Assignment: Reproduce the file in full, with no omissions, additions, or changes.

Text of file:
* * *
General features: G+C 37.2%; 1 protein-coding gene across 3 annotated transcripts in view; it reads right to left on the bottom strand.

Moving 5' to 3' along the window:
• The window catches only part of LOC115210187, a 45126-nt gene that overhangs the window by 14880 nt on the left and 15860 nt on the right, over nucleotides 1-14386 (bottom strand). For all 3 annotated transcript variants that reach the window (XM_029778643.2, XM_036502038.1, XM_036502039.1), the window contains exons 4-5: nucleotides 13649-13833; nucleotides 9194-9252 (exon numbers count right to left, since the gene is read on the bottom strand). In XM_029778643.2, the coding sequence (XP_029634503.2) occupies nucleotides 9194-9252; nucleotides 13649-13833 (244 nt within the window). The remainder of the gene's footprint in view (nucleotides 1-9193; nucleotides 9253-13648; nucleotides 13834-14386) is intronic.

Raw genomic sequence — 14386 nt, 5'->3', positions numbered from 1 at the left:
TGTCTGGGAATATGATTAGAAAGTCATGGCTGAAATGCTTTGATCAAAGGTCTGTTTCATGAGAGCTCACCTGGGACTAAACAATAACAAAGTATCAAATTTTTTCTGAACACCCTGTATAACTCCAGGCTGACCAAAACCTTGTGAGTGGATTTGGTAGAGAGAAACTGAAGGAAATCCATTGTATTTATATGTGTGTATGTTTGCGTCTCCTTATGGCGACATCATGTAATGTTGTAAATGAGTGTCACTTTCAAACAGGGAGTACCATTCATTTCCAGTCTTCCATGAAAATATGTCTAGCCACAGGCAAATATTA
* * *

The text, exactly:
General features: G+C 37.2%; 1 protein-coding gene across 3 annotated transcripts in view; it reads right to left on the bottom strand.

Moving 5' to 3' along the window:
• The window catches only part of LOC115210187, a 45126-nt gene that overhangs the window by 14880 nt on the left and 15860 nt on the right, over nucleotides 1-14386 (bottom strand). For all 3 annotated transcript variants that reach the window (XM_029778643.2, XM_036502038.1, XM_036502039.1), the window contains exons 4-5: nucleotides 13649-13833; nucleotides 9194-9252 (exon numbers count right to left, since the gene is read on the bottom strand). In XM_029778643.2, the coding sequence (XP_029634503.2) occupies nucleotides 9194-9252; nucleotides 13649-13833 (244 nt within the window). The remainder of the gene's footprint in view (nucleotides 1-9193; nucleotides 9253-13648; nucleotides 13834-14386) is intronic.

Raw genomic sequence — 14386 nt, 5'->3', positions numbered from 1 at the left:
TGTCTGGGAATATGATTAGAAAGTCATGGCTGAAATGCTTTGATCAAAGGTCTGTTTCATGAGAGCTCACCTGGGACTAAACAATAACAAAGTATCAAATTTTTTCTGAACACCCTGTATAACTCCAGGCTGACCAAAACCTTGTGAGTGGATTTGGTAGAGAGAAACTGAAGGAAATCCATTGTATTTATATGTGTGTATGTTTGCGTCTCCTTATGGCGACATCATGTAATGTTGTAAATGAGTGTCACTTTCAAACAGGGAGTACCATTCATTTCCAGTCTTCCATGAAAATATGTCTAGCCACAGGCAAATATTA